Convention on Biological Diversity Current Affairs - 2020

May 20: World Bee Day

Every year May 20 is being celebrated as World Bee Day by the United Nations. The official celebrations began in 2018.


The World Bee Day is celebrated to commemorate the birthday of Slovenian apiculture pioneer Anton Jansa. This year, the World Bee Day is celebrated under the theme.

Theme: Save the Bees

The day is being celebrated to raise awareness about the importance of pollinators, hummingbirds, butterflies, bats.

The Convention on Biological Diversity focuses on conserving these pollinators as well. In 2000, the International Pollinator Initiative was launched at the COP (Conference of Parties) V. The initiative focuses on the sustainability of pollinators in agriculture.


Bees are the greatest pollinators. They are under great threats currently due to habitat loss, parasites, diseases and agricultural pesticides. According to United Nations, around 35% of world agriculture still depend on pollinators.

International Pollinator Initiative

The International Pollinator Initiative mainly aims to promote coordinated world wide action. It was launched under the Convention on Biological Diversity (CBD). The initiative is to run till 2030. India is also a part of the initiative.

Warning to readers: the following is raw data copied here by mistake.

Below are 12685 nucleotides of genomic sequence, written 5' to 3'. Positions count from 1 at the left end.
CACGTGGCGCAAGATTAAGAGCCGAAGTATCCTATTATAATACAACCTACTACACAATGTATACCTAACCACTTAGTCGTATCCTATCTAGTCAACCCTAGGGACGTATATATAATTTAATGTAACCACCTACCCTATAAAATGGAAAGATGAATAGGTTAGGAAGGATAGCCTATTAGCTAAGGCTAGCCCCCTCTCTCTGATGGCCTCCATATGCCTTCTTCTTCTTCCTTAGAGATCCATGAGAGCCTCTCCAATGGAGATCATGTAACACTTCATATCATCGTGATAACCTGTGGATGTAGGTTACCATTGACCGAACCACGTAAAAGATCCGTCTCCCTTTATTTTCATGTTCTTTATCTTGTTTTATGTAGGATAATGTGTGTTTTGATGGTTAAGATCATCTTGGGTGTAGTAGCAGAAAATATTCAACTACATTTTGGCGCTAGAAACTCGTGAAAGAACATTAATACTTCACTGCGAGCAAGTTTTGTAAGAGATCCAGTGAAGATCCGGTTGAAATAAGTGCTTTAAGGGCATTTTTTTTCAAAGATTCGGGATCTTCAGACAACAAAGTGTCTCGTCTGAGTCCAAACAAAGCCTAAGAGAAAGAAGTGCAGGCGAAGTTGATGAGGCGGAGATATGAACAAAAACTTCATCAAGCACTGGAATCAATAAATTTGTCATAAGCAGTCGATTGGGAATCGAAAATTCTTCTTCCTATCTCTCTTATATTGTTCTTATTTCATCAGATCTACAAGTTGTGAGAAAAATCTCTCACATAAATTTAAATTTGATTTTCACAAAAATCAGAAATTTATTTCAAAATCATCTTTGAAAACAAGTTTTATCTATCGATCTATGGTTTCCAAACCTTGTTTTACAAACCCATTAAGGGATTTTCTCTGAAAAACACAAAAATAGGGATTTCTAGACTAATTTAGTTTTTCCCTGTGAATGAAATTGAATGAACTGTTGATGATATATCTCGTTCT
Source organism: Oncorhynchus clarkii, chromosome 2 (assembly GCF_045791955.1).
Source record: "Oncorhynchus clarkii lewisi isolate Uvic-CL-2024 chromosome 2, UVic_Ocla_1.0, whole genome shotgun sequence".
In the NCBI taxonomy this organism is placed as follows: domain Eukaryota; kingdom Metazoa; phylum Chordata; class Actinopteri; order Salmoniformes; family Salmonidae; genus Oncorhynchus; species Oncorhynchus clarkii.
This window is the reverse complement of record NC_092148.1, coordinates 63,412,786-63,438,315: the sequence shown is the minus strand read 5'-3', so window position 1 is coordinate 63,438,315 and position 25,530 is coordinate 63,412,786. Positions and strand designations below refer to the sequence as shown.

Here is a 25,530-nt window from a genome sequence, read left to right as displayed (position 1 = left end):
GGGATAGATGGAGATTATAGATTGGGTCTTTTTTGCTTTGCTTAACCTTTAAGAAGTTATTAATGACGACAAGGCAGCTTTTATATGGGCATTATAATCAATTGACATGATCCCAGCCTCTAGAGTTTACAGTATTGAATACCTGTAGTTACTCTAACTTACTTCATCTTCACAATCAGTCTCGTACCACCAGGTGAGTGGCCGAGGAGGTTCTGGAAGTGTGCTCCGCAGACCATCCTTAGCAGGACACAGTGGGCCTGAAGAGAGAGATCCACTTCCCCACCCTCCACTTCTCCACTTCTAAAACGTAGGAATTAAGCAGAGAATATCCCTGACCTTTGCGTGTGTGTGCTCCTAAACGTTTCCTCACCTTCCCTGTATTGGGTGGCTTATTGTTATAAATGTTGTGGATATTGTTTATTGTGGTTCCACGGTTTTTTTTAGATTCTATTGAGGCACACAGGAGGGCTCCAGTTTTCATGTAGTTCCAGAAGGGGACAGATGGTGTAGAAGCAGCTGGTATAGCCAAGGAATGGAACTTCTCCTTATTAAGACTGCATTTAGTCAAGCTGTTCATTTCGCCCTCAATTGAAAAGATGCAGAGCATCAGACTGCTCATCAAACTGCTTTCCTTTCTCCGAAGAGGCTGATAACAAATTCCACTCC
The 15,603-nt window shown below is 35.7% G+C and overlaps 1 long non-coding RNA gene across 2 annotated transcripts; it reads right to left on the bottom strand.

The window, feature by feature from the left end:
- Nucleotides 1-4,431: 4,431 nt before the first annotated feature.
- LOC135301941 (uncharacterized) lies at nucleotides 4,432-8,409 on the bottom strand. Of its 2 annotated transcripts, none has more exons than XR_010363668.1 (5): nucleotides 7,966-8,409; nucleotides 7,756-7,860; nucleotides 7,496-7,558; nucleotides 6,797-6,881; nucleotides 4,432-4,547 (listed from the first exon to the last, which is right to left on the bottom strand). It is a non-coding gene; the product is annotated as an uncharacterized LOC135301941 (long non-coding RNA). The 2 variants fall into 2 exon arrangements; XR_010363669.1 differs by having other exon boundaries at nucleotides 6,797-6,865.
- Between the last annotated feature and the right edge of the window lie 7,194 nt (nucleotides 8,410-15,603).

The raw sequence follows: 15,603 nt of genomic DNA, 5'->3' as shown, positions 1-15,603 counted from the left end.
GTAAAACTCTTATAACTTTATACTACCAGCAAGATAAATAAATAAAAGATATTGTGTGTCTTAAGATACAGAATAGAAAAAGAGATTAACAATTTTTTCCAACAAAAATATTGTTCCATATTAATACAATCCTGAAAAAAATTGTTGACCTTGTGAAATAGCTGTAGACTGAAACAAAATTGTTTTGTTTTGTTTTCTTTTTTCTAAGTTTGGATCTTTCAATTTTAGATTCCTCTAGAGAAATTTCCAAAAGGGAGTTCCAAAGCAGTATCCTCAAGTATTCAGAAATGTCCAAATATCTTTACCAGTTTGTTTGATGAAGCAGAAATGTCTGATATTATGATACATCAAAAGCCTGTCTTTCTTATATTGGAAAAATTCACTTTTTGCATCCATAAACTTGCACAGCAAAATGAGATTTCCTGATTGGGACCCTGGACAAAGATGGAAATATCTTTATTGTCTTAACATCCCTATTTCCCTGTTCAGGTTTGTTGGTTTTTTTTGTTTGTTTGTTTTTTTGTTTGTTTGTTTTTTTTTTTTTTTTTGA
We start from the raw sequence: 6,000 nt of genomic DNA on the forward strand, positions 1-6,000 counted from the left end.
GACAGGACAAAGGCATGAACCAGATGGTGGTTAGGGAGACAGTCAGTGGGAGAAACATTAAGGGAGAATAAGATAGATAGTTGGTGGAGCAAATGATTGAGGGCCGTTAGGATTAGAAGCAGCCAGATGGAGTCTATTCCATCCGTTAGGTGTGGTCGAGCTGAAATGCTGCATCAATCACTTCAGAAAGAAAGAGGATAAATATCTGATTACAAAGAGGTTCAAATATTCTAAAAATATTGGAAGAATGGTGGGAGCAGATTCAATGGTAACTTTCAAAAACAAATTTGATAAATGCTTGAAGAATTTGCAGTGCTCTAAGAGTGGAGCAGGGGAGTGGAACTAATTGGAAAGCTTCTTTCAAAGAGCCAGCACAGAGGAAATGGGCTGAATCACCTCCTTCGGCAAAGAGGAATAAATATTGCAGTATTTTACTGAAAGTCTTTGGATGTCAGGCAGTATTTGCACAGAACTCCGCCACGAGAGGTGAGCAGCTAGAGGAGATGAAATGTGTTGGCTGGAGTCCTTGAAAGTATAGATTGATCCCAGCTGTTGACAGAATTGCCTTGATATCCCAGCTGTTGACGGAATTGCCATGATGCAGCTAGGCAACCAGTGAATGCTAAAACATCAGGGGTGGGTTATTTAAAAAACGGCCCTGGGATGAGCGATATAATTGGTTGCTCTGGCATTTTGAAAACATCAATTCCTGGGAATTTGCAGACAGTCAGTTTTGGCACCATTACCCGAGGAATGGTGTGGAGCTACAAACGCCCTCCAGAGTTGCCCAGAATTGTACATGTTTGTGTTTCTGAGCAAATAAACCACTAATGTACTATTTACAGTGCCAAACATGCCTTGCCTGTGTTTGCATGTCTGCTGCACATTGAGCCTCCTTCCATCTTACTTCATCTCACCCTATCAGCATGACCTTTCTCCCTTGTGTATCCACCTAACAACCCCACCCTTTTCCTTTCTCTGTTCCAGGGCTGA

The Convention on Biological Diversity is a multilateral treaty. It was opened at the Earth Summit that was held in Rio de Janerio in 1992.

Facts Box: Cheetah Reintroduction Project

Cheetah has become extinct in India for more than 70 years now due to over hunting. Hence, several steps are being taken for the reintroduction of the cat in the country. It was brought up at CMS-COP 13 as well.


On January 28, 2020, the Supreme Court of India cleared way for the reintroduction of Cheetah Project. It is expected that the National Tiger Conservation Authority will reintroduce the mammal in Kuno-Palpur Wildlife Sanctuary after conducting an assessment.

Cheetah is the only flagship species to become extinct in India.

The IUCN (International Union for Conservation of Nature) Red List has categorized Cheetah as Vulnerable.

Cheetah in India

Cheetah has become extinct in India mainly because of hunting. The last Cheetah was shot in Chhattisgarh in 1947. In 2000, scientists proposed to clone Asiatic Cheetah from Iran. However, the plan was dropped as Iran demanded for an Asiatic lion in return. After such several hurdles, Cheetah is being reintroduced in the country.